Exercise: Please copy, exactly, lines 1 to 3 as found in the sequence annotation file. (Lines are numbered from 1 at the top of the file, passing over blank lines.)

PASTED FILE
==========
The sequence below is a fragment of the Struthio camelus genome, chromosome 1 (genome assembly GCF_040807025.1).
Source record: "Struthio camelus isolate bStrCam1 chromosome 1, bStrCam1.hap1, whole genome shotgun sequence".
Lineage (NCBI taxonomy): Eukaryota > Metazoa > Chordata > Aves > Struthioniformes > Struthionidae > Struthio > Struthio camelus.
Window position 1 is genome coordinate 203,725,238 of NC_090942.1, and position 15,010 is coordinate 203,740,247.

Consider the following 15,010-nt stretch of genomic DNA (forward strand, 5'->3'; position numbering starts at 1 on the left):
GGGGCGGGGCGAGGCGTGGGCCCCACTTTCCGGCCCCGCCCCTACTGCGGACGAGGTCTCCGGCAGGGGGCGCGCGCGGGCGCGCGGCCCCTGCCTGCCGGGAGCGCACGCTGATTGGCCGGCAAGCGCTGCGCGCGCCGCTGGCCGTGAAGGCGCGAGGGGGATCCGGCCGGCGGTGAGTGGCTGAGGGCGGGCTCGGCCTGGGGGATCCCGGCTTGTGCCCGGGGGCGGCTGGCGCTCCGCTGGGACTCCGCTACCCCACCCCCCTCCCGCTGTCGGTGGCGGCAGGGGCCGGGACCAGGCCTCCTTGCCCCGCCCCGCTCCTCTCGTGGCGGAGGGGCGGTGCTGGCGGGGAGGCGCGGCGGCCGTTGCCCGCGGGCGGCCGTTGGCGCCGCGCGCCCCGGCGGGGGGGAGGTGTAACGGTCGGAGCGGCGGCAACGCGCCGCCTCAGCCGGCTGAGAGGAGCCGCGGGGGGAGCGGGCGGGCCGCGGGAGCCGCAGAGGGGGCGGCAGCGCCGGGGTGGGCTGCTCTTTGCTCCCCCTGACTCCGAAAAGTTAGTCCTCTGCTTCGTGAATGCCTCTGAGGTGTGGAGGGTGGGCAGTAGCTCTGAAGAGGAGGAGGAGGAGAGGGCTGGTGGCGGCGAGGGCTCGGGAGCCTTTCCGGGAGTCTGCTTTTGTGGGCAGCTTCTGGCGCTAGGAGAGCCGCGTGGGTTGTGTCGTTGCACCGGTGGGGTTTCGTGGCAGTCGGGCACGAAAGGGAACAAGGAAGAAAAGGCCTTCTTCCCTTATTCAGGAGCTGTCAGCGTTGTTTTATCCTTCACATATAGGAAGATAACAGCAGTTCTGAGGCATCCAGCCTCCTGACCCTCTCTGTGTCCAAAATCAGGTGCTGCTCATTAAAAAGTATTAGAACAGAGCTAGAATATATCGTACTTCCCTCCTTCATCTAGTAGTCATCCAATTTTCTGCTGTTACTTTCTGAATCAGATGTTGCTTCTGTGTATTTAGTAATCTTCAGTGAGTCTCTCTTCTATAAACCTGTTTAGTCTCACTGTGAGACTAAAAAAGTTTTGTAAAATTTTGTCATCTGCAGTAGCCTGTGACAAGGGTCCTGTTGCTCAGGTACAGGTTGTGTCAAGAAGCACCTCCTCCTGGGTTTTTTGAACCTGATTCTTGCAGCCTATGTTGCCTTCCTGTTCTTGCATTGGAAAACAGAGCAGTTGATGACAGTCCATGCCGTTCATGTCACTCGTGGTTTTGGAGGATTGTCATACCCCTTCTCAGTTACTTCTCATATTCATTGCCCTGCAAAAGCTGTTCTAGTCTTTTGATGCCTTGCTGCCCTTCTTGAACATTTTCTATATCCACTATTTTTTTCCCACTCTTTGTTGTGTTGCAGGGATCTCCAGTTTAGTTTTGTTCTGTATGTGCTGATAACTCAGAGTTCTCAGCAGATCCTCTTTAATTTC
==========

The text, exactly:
The sequence below is a fragment of the Struthio camelus genome, chromosome 1 (genome assembly GCF_040807025.1).
Source record: "Struthio camelus isolate bStrCam1 chromosome 1, bStrCam1.hap1, whole genome shotgun sequence".
Lineage (NCBI taxonomy): Eukaryota > Metazoa > Chordata > Aves > Struthioniformes > Struthionidae > Struthio > Struthio camelus.